Top 5 Backpacking Trips in Grand Canyon
What are the Best Backpacking Trips in Grand Canyon?
Grand Canyon National Park can be a nearly overwhelming place. What do I do? Where should I go? Even for seasoned backpackers, the choices can be endless and exhausting. The Goat has compiled a list especially for you, outlining backpacking trips in Grand Canyon for all skill and experience levels. Enjoy!
5. The Hermit Loop
Time: 3 days, 2 nights
Distance: 18 miles
Difficulty: Undergraduate+ (Check out our difficulty ratings)
The Hermit Loop is a truly classic Grand Canyon backpacking trip that can be easily accomplished over a long weekend. It is a great hike for those who are looking to take their first backpacking foray into the big ditch, and truly hits all the highlights. Sweeping vistas, interesting side trips, and excellent canyon history await on a trail forged originally by the “hermit of the Grand Canyon”, Mr. Louis Boucher. The route was later improved by the Santa Fe Railroad Line in an attempt to bring mining, then tourism, into the area.
4. Tuckup Canyon via the Stairway to Heaven
Time: 7 days, 6 nights
Distance: 45 miles
Difficulty: PhD+ (check our difficulty ratings)
Get your defibrillator, this one is not for the faint of heart. Located in one of the most remote parts of Grand Canyon, this long, challenging loop is meant for experienced cannoneers only. This route takes ambitious hikers down Tuckup Canyon, past Shaman’s Gallery (recognized as one of the most spectacular rock art etchings in the American Southwest), through a traverse along the mighty Colorado River, and then up Stairway Canyon. Along the way, there are exciting climbing, route-finding, and scrambling challenges, and . Strap in!
3. Thunder River to Deer Creek
Time: 4 days, 3 nights
Distance: 28 miles
Difficulty: Graduate+ (check our difficulty ratings)
The Thunder River to Deer Creek Loop is perhaps the North Rim’s most fabulous backpacking trip. Multiple water sources, outstanding scenery, and a truly thunderous river. Geologically speaking, Thunder River is one of the most unique features in Grand Canyon. It begins as an underground river (aquifer) up on the Kaibab Plateau. It flows along various fault lines and crustal weaknesses until it breaks loose at the contact of the permeable Esplanade Group (mostly shales) and the impermeable Redwall Limestone, quite literally thundering onto the rocks below.
2. Rim-to-Rim via Phantom Ranch
Time: 3 days, 2 nights
Distance: 19 miles
Difficulty: Graduate (check our difficulty ratings)
This is the true Grand Canyon classic backpacking trip. Starting at the North Rim, your descent begins on the North Kaibab Trail as it winds it way down to the Colorado River. Along the way hikers are treated to unspoiled views, soaring eagles, and a well-developed trail. Thru-hikers may camp at Bright Angel Campground, or stay in the lodge at the famed Phantom Ranch. From here hikers may choose to ascend either the South Kaibab Trail (shorter, steeper) or the Bright Angel Trail (more miles) and stay the second night on the Esplanade. After cresting on the South Rim, be sure to gaze upon your North Rim starting point. This is one of the most popular trips in Grand Canyon, so be sure to make your reservations early!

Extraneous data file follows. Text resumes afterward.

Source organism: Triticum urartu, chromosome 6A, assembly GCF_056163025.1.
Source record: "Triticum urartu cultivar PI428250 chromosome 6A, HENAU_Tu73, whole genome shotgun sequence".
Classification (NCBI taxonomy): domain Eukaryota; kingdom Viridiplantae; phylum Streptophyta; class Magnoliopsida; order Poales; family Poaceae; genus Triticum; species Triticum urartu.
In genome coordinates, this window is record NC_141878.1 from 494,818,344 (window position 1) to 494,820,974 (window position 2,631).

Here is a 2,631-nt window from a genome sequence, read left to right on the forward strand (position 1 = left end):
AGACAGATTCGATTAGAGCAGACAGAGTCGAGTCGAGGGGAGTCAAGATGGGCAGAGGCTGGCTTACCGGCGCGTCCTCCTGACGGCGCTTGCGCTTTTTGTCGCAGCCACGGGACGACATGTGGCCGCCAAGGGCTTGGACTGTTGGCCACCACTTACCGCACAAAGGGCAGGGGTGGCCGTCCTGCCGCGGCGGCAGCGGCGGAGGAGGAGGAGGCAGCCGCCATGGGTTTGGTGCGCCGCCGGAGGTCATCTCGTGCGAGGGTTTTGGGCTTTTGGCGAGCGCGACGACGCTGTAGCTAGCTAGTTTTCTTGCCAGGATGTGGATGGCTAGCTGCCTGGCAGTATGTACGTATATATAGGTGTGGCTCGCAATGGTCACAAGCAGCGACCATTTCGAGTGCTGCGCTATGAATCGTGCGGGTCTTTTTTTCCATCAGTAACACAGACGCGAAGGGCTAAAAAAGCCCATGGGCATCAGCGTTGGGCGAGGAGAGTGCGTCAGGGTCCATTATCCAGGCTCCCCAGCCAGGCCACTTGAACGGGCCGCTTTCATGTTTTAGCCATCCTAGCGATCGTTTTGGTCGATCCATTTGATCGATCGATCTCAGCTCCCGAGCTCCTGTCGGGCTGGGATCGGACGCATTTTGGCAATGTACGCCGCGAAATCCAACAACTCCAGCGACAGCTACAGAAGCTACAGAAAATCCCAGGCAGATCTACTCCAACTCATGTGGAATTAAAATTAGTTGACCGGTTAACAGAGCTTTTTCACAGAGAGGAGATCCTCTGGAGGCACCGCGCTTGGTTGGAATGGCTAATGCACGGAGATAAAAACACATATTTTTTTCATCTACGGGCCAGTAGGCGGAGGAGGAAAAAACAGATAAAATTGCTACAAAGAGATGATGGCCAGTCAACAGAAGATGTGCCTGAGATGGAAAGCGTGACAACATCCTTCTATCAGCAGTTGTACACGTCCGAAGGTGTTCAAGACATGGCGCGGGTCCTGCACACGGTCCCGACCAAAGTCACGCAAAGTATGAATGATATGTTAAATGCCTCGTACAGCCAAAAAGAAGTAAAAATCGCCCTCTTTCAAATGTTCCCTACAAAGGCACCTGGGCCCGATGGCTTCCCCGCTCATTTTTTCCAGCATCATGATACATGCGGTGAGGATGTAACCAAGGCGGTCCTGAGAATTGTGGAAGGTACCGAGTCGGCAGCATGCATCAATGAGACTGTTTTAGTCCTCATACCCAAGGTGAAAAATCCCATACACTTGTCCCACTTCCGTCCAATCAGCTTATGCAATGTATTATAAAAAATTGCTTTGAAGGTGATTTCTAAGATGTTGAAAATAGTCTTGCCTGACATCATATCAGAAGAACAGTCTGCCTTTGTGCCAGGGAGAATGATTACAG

1. The Escalante Route
Time: 5 days, 4 nights
Distance: 35 miles
Difficulty: PhD (check our difficulty ratings)
Carved by early Puebloan explorers of Grand Canyon, this long traverse of Grand Canyon from the Tanner Trail to Horseshoe Mesa and Grandview is perhaps one of the finest backpacking trips on the planet. There is a little bit of everything Grand Canyon here, as hikers will encounter outrageous views of the Great Unconformity, sandy beaches, a class 3 scramble over the famous Papago Wall, and a spectacular slot canyon carved from billion-year-old Shinumo Quartzite. This route confronts with hikers with the unimaginable scale of Grand Canyon, as it will seem as though you are climbing mountains in a canyon. Grand!
Hiking and exploring The Wave, or any of our public lands, is a special experience. Although it is possible to see these places yourself, hiring a guiding outfitter is a great idea. For instance, guiding services provide logistical support, and plan everything for your best possible trip. They provide a great safety net on the trail, and are trained in backcountry medicine. Above all, they provide a depth of knowledge of the region that turns a walk into a true adventure.
Canyons and Chefs provides all of the support you need, and pairs that with professional chefs and expert geologist/guides. Our meals use fresh ingredients and are inspired by local farms, culture, and cuisine. We utilize a mobile professional kitchen as a backbone for cooking over the fire. Furthermore, we provide top-of-the-line gear and passion for the places we explore. In conclusion, you can these wild places, but going with a guide can create an even more memorable experience. Don’t be shy, and call us!
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